Chicago Cubs: Ranking the top five debuts of all-time

(Photo by David Banks/Getty Images)
(Photo by David Banks/Getty Images) /
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Thomas Diamond / Cubs
(Photo by Joe Robbins/Getty Images) /

In our self aggrandizing way as baseball fans, we love to reminisce about the ‘good old days’ and moments to hang our hats on, especially when the present is bleak. As Chicago Cubs fans, for some strange reason, we love to live in the scope of past successes rather than look forward to a bright future.

As a long-suffering franchise that went over a century without winning a championship, it can be justified. It leads to those moments sitting back, replaying the best of the best in our heads, especially considering the team’s circumstances heading into the new season.

On the flip side, it is fun to turn to those moments and performances. This allows us to remember what it was like and what role it played in our love of the game. The Cubs have many of those moments scattered in the form of debuts, and we are here to countdown the top five.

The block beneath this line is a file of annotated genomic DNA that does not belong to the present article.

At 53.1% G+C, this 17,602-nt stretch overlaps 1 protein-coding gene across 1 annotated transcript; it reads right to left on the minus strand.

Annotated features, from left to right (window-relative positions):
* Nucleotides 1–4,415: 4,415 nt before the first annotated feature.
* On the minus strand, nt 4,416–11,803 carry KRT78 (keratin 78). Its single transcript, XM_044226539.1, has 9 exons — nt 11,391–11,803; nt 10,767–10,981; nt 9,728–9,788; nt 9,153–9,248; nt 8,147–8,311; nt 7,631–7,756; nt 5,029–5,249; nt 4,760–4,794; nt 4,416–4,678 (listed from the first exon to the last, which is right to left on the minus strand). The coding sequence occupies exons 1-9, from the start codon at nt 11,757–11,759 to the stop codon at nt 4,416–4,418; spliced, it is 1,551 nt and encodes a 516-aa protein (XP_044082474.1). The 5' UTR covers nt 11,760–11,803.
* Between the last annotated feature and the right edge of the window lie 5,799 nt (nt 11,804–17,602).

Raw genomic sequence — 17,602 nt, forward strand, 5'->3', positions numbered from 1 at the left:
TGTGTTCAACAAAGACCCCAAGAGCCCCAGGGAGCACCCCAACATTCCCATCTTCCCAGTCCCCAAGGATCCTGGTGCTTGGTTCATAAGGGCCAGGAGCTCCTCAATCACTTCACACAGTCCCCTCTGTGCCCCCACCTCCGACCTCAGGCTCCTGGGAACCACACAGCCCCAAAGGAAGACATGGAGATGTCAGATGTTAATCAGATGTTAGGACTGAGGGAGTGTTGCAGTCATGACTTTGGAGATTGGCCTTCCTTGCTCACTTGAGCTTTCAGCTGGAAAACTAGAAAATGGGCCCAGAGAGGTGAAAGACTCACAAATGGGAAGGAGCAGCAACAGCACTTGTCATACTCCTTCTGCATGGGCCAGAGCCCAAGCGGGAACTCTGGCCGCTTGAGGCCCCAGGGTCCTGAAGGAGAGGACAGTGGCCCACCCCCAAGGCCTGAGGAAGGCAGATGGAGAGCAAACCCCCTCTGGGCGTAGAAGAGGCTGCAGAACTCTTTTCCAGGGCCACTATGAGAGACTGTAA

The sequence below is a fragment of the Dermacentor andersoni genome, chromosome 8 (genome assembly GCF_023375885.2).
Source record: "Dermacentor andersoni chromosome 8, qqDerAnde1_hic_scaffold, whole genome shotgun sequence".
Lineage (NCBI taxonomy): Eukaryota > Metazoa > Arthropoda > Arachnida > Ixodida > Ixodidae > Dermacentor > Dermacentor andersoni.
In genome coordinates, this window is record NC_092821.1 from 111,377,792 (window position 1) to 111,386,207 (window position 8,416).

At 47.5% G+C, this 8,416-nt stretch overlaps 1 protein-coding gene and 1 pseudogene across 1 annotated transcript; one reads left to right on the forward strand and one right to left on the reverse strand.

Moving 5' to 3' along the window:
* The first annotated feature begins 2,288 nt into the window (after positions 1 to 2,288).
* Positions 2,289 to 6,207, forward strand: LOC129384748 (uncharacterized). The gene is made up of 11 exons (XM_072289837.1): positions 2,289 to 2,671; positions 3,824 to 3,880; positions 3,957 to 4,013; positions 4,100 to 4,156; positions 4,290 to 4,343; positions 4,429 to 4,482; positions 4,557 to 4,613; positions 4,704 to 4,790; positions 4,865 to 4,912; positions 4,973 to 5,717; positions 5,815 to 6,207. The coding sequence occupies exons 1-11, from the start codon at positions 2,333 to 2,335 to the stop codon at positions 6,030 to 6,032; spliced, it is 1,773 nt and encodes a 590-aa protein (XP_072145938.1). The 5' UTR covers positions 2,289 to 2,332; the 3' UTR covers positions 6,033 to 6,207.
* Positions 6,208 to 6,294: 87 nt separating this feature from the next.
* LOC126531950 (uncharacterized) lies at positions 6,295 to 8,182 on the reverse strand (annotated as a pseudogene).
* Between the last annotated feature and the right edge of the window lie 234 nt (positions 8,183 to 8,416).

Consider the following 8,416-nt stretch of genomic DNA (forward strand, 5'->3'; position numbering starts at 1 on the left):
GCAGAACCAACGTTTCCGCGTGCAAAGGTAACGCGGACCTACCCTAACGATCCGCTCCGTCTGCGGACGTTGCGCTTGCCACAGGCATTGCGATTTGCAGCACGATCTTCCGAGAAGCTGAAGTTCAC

Cubs: A sparkling debut for Thomas Diamond

Number five is a moment in the annals of Cubs history that will shock a lot of people. Thomas Diamond was drafted by the Texas Rangers 10th overall in 2004 before succumbing to Tommy John surgery in 2007. The Cubs claimed Diamond off waivers in 2009, and his debut came on August 3, 2010, at home versus the Milwaukee Brewers.

Facing an impressive lineup, which included Ryan Braun and Prince Fielder, Diamond gritted out a gutsy 122-pitch performance in which the then 27-year-old finished with an impressive stat line of six innings, three earned runs, ten strikeouts and three walks. While it can be argued that there is nothing special about your typical six-inning quality start, it was different at this moment.

Diamond had worked his way back from surgery, the Cubs gave him a chance and he did not disappoint. The right-hander struck out Rickie Weeks and Corey Hart to begin the game. After a couple of hits and a walk, Diamond ended his first big league inning with a strikeout of Jim Edmonds.

He picked up a couple strikeouts in both the second and third, and when it was all said and done, he had finished with multiple strikeouts in five of his six innings. As it goes in baseball, sometimes luck doesn’t favor the bold as Diamond took the loss that day. His career as a whole never gained traction, and Diamond was out of baseball after one season. A fine evening in August, however, was a crowning achievement in his career.